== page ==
It’s easy to go completely overboard with the toppings at Chipotle. Be careful—you could be eating 70 grams of fat in one sitting. Photograph courtesy of Flickr users Mike Saechang.
Just saying the word “Chipotle” is enough to make most people salivate. But those baby-size burritos can leave health-conscious folks a little wary. So to help you navigate the menu, Vienna-based dietitian Rima Kleiner has the skinny (and the fatty) on this beloved fast-but-fresh food spot.
“It’s not a bad choice for a healthful lunch. It’s got lots more options to make healthier choices than a lot of other fast food places,” she says. “There is a lot of sodium, but that’s just restaurant eating and not specific to Chipotle.”
So saltier meals are a given. If that’s not a big concern for you, read on for her breakdown of the menu—including the best and worst of the salads and the healthiest meal for kids.
• Burrito, with carnitas, cilantro-lime rice, sour cream, roasted chili corn salsa, and cheese: “On the surface it’s not that bad, but anything with a burrito-size flour tortilla and sour cream has a lot of calories, sodium, and fat,” Kleiner says. A burrito built this way clocks in at 910 calories, 40 grams of both fat and cholesterol, and almost a full day’s worth of sodium.
• Soft tacos, with barbacoa or chicken, rice, fajita vegetables, and green tomatillo salsa: Three of these soft tacos are 520 calories total, putting them in acceptable range for a proper meal. Kleiner says. “This has half the fat of the worst menu item, and adding the green salsa gives it nine grams of fiber, which is double the last meal.” There’s still 1,200 milligrams of sodium, though, so be extremely careful about your other meals during the day.
• Burrito bowl, with steak or chicken, brown rice, black beans, fajita veggies, guacamole, and green salsa: The best meal at Chipotle is one that skips the tortillas. This burrito bowl is a square 510 calories, 17 grams of fat, and an impressive 22 grams of fiber. “It’s got lean protein and heart-healthy fats that will give you a full feeling for longer. This is pretty good meal,” says our expert. Be sure to ask for half the normal amount of guacamole, as the dollop tends to be generous.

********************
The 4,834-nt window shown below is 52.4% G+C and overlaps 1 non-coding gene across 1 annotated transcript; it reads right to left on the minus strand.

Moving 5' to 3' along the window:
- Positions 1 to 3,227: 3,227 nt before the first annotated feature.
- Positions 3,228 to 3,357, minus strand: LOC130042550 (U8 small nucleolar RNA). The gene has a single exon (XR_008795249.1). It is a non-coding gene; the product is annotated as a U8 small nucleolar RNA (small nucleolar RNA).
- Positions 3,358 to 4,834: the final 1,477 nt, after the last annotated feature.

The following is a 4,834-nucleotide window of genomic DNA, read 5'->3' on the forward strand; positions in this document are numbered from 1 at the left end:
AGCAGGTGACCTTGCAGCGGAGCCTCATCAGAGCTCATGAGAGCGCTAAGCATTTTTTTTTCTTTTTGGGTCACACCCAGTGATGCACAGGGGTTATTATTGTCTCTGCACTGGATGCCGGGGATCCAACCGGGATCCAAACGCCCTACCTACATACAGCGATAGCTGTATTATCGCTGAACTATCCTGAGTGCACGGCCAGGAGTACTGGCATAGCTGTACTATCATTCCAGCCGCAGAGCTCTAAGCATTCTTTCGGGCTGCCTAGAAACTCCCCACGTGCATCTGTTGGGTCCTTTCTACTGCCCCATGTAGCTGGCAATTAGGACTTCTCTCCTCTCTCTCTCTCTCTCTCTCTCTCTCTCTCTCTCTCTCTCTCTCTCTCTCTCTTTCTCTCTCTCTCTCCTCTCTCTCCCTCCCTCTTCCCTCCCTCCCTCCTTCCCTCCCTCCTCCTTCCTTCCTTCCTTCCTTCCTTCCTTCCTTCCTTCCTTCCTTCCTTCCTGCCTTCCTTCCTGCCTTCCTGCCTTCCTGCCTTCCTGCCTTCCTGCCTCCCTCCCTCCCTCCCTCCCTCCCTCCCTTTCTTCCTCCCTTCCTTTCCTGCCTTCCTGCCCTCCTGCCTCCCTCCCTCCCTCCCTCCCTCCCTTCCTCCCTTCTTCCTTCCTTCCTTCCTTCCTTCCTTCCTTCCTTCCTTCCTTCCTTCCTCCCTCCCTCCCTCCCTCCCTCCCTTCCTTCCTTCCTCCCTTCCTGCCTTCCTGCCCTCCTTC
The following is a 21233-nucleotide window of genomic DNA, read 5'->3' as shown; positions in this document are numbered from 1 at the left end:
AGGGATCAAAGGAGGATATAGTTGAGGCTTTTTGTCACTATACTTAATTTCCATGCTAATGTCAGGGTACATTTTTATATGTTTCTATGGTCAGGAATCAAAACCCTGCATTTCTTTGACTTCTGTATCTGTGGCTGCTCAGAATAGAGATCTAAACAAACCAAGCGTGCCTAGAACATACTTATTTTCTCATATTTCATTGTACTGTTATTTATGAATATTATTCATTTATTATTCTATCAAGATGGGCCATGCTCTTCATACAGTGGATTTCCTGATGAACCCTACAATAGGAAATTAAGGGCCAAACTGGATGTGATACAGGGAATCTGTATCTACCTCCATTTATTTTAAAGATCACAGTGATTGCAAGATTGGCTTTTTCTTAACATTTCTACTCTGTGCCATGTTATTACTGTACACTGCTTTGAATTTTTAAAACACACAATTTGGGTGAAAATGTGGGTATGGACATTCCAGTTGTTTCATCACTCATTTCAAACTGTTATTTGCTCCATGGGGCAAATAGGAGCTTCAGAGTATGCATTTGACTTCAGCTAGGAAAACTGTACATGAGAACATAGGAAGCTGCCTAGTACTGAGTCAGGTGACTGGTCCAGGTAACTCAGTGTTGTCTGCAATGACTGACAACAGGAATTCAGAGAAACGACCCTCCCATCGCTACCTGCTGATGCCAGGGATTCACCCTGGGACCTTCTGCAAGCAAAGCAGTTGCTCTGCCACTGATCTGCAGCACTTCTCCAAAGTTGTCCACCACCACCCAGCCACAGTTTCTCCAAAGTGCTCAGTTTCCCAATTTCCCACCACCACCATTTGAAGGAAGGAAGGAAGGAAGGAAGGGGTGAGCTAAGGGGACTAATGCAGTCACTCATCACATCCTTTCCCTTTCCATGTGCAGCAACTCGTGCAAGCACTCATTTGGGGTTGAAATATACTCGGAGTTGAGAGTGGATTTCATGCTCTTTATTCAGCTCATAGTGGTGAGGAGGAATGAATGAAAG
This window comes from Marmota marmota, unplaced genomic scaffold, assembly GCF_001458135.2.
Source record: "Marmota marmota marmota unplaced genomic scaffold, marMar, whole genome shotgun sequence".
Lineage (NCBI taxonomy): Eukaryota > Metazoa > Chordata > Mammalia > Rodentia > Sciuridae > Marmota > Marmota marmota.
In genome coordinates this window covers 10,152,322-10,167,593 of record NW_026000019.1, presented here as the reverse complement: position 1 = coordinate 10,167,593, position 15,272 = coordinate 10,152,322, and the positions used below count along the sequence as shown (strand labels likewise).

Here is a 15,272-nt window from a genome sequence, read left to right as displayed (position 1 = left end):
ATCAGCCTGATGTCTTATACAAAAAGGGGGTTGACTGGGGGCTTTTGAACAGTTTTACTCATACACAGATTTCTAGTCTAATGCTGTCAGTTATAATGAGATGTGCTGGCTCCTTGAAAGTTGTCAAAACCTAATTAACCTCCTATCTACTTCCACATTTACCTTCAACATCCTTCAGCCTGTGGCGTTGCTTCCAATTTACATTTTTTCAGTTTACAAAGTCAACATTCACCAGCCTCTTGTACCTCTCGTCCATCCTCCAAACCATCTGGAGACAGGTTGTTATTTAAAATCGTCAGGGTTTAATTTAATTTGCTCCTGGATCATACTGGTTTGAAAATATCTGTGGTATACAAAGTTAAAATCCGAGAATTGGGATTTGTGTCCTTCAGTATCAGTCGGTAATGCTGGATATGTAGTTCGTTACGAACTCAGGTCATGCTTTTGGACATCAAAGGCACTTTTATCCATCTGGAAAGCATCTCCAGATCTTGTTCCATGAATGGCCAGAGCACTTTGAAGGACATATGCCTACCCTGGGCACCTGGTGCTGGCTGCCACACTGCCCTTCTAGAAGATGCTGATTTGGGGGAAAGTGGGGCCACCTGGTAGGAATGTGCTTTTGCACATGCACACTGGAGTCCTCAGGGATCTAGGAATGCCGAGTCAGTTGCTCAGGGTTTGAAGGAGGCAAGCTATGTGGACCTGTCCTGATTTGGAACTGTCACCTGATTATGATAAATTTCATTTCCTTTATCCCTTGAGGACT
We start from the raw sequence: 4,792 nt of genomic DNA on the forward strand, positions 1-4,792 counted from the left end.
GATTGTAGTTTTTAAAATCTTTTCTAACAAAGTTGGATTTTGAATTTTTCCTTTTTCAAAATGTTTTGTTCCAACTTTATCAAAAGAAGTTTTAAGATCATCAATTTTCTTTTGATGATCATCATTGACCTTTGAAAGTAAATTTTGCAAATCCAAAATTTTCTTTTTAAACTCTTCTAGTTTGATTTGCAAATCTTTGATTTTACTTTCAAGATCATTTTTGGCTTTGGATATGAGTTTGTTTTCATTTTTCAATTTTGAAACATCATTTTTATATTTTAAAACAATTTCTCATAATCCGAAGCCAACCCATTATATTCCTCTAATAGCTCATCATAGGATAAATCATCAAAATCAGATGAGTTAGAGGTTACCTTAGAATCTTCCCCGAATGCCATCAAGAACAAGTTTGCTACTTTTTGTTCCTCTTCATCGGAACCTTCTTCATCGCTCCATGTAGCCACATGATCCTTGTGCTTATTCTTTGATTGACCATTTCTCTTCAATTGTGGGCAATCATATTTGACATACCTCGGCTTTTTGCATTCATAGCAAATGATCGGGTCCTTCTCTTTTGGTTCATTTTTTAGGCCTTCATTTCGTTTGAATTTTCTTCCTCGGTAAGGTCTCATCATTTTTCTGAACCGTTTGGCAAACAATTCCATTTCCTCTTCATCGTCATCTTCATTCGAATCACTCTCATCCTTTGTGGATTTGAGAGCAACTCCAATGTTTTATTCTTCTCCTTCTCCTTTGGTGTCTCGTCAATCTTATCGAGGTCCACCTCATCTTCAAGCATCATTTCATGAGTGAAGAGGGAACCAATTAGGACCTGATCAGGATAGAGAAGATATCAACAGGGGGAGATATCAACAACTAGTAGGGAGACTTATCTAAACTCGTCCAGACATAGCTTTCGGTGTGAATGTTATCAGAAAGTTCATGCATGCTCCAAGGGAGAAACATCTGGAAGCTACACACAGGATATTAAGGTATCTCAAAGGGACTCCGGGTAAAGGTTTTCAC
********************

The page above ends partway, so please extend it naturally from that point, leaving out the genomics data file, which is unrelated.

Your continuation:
• Worst—lettuce, carnitas, pinto beans, chili-corn salsa, cheese, and chipotle-honey vinaigrette, with chips: “This salad is actually higher in fat and sodium than the worst meal on the menu,” Kleiner says. Between the pork, cheese, and honey-chipotle dressing, you’ll be eating 70 grams of fat, more than a day’s worth of sodium, and 1,330 calories if you have it with the chips (it’s 760 by itself).
• Best—lettuce, chicken or steak, black beans, fajita vegetables, and chipotle-honey vinaigrette: It’s a healthy 450 calories, and as long as you keep the dressing on the side, you’re in the clear with your fat intake. Plus at 925 milligrams of sodium, it’s the least salty option at Chipotle. Add a little guacamole if you’re concerned about staying full until dinnertime.
BONUS: BEST KIDS’ MENU OPTION
• Taco kit, with single soft taco, steak, black beans, and cheese: “In a kids’ meal, you’re looking for about 375 calories,” says Kleiner. “The steak is great because iron is a really important nutrition kids aren’t getting enough of. And the cheese is fine for kids because they need the calcium.” This meal is 355 calories with 10 grams of fiber, although the sodium remains a problem here, too. Swap juice for milk and share the side of chips.
Kleiner advises us to go for the smaller corn tortillas at Chipotle. “Burritos are good, but one tortilla has close to 300 calories, 80 of them from fat,” she explains. It’s also the second-highest sodium offender on the restaurant’s ingredient list (just behind the chipotle-honey vinaigrette). A good rule of thumb is to opt for brown rice, fajita veggies, and green salsa; they’ll give you the nutritional room to build the lunch you crave.